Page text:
How to Treat a cut on the bottom of a toe
Treating a cut on the bottom of a toe is just like treating a cut anywhere else, with one significant difference. Since so much pressure is put on them during the day, they need extra protection to keep from getting re-opened or infected. Here's how to do it.
If you are experiencing serious medical symptoms, seek emergency treatment immediately.
Examine the cut. Is it deep or shallow? Is it long or short? Is it clean, or dirty? is there anything in it? Is it bleeding and, if so, how badly.
If the cut is bleeding badly, the first matter is to stop the blood flow. Wrap a bandage moderately tightly around it, and elevate the foot by putting it up on a table or chair. Sterile gauze is the best way to stop the bleeding, but a paper towel or even a T-shirt will do in a pinch.
Once the bleeding has slowed, or if it was not bad to begin with, walk to the bathroom, taking care to put as little pressure on the wound as possible. If possible, have someone else support you so you don't have to walk on the toe.
Clean the cut with a cloth. Wipe gently around the surrounding area and the cut itself, cleaning away any blood or dirt. Pat it dry.
Sterilize the cut with an antiseptic. This will hurt, but you need to do it to avoid an infection. Rubbing alcohol works well. Hydrogen peroxide is excellent, but it will hurt a lot.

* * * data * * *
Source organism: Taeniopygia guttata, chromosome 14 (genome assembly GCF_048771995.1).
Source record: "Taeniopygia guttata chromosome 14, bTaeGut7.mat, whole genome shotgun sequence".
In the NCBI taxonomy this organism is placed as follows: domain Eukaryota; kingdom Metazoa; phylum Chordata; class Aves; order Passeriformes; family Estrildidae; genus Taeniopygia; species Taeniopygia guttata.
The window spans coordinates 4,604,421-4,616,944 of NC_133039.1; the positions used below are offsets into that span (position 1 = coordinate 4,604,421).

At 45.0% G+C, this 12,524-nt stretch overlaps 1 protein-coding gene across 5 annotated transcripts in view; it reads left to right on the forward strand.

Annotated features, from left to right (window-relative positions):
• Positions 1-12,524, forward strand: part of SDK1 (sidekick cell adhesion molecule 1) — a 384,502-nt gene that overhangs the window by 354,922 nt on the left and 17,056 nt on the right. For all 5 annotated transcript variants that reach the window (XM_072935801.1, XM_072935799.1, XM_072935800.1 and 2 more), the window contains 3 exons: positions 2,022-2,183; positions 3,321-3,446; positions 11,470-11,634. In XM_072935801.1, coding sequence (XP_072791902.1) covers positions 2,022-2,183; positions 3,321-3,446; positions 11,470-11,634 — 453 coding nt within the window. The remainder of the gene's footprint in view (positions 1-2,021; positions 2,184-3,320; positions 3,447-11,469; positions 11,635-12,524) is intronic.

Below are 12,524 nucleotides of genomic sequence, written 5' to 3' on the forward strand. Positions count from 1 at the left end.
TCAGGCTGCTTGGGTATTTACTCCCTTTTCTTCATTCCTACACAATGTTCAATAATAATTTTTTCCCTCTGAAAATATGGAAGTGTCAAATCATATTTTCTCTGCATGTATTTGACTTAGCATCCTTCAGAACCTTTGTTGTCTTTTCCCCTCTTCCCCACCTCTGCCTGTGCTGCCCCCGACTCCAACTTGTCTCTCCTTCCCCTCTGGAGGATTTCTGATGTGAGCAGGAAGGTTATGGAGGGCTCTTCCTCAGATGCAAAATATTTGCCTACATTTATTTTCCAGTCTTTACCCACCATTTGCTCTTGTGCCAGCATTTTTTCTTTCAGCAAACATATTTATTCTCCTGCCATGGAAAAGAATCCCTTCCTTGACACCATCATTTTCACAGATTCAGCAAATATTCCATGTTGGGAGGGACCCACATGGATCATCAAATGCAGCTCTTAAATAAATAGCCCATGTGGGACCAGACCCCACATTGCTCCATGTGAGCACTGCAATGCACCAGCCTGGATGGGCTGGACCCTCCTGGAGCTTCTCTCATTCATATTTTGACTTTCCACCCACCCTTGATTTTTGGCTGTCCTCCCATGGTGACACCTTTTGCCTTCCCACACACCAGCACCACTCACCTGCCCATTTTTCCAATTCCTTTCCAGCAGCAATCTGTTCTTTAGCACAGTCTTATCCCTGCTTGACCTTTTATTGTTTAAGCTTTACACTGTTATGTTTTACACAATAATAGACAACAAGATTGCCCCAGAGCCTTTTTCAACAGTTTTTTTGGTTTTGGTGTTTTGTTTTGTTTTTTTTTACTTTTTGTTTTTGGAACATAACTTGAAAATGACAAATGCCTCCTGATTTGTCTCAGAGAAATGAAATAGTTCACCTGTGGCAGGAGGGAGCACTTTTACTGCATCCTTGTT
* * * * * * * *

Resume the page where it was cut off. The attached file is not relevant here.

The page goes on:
Put on some antibiotic ointment, such as Neosporin. Be sure to cover the cut completely.
Apply a Band-aid, or other adhesive bandage. Make sure that the pad covers the wound, and wrap the bandage all the way around the toe.
Wrap a layer of bandage tape around the bandage. This will serve to provide some added cushioning to the wound, and also stop the bandage from moving around.
Change the bandage every morning and every evening. Cut it off with a scissors, wash the wound gently, and re-apply the antibiotic ointment. Then, put on a new bandage.
Particularly if you do a lot of walking, consider wearing two pairs of socks until the cut has healed somewhat. This will cushion it, making it less likely that you will irritate and re-open it.
If the wound gets red or purple and swollen, or starts to ooze pus, go to the doctor as soon as possible. You probably have an infection.
- <br>Adhesive bandages
- <br>Bandage tape
- <br>Antibiotic ointment
- <br>Extra socks
- <br>Wet cloth
- If the wound gets red or purple and swollen, or starts to ooze pus, go to the doctor as soon as possible. You probably have an infection.